Originally developed in the UC Berkeley AMPLab in 2009 as a general-purpose framework used for data processing, Apache Spark has quickly become one of the fastest-growing big data projects in the history of the Apache Software Foundation. With its memory-oriented architecture and ease-of-use, Spark has emerged as a leading distributed computing framework for real-time analytics.
Spark supports a variety of popular development languages including Scala, Java, R, and Python.
Organizations typically use Spark for:
Speed. By exploiting in-memory optimizations, Spark has shown up to 100x higher performance than MapReduce running on Hadoop.
A Unified Framework. Spark comes packaged with higher-level libraries, including support for SQL queries, machine learning, stream and graph processing. These standard libraries increase developer productivity and can be combined to create complex workflows.
Simplicity. Spark includes easy-to-use APIs for operating on large datasets. This includes a collection of sophisticated operators for transforming and manipulating semi-structured data.
MongoDB is the most popular non-relational database, counting more than one third of the Fortune 100 as customers. Its flexible JSON-based document data model, dynamic schema and automatic scaling on commodity hardware make MongoDB an ideal fit for modern, always-on applications that must manage high volumes of rapidly changing, multi-structured data. Internet of Things (IoT), mobile apps, social engagement, customer data and content management systems are prime examples of MongoDB use cases.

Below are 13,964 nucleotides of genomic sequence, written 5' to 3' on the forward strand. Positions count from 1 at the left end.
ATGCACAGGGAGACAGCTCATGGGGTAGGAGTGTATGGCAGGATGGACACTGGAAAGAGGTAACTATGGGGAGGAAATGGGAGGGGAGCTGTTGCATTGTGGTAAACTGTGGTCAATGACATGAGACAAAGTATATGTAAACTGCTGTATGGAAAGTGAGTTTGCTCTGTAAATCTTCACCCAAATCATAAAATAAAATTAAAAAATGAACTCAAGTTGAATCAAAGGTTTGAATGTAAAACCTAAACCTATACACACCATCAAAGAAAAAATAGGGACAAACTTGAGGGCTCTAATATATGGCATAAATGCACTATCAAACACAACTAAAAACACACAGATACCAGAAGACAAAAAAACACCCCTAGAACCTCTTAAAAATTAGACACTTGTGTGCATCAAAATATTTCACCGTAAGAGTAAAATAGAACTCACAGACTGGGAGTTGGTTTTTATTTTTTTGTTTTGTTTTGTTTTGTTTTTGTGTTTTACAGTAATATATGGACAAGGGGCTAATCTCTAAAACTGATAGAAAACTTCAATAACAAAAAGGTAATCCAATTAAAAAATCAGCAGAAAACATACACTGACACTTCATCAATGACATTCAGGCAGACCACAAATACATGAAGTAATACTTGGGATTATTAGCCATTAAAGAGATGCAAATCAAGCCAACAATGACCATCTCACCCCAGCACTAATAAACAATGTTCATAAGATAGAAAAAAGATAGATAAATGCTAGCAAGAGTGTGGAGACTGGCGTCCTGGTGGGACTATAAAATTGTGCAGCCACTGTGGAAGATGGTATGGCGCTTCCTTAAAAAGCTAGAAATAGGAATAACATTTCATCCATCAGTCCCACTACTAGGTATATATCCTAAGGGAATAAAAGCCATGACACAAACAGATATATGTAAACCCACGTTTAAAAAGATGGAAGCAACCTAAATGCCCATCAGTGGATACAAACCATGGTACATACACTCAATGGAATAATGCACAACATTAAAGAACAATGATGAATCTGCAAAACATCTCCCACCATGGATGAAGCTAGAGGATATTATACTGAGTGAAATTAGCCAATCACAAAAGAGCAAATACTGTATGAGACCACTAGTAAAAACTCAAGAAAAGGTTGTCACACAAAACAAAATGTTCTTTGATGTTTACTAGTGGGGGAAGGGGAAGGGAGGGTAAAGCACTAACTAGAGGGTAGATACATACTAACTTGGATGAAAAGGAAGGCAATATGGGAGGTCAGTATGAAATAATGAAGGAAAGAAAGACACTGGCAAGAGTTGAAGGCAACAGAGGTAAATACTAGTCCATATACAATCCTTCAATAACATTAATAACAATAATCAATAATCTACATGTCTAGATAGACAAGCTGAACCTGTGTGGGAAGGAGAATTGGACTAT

When used together, Spark jobs can be executed directly on operational data sitting in MongoDB without the time and expense of ETL processes. MongoDB can then efficiently index and serve analytics results back into live, operational processes. This approach offers many benefits to teams tasked with delivering modern, data driven applications:
Developers can build more functional applications faster, using a single database technology.
Operations teams no longer need to shuffle data between separate operational and analytics infrastructure, each with its own unique configuration, maintenance and management requirements.
CIOs deliver faster time-to-insight for the business, with lower cost and risk.
A global manufacturing company has built a pilot project to estimate warranty returns by analyzing material samples from production lines. The collected data enables them to build predictive failure models using Spark Machine Learning and MongoDB.
A video sharing website is using Spark with MongoDB to place relevant advertisements in front of users as they browse, view and share videos.
A multinational banking group operating in 31 countries with 51 million clients implemented a unified real-time monitoring application with the Stratio Big Data (BD) platform, running Apache Spark and MongoDB. The bank wanted to ensure a high quality of service across its online channels, and so needed to continuously monitor client activity to check service response times and identify potential issues.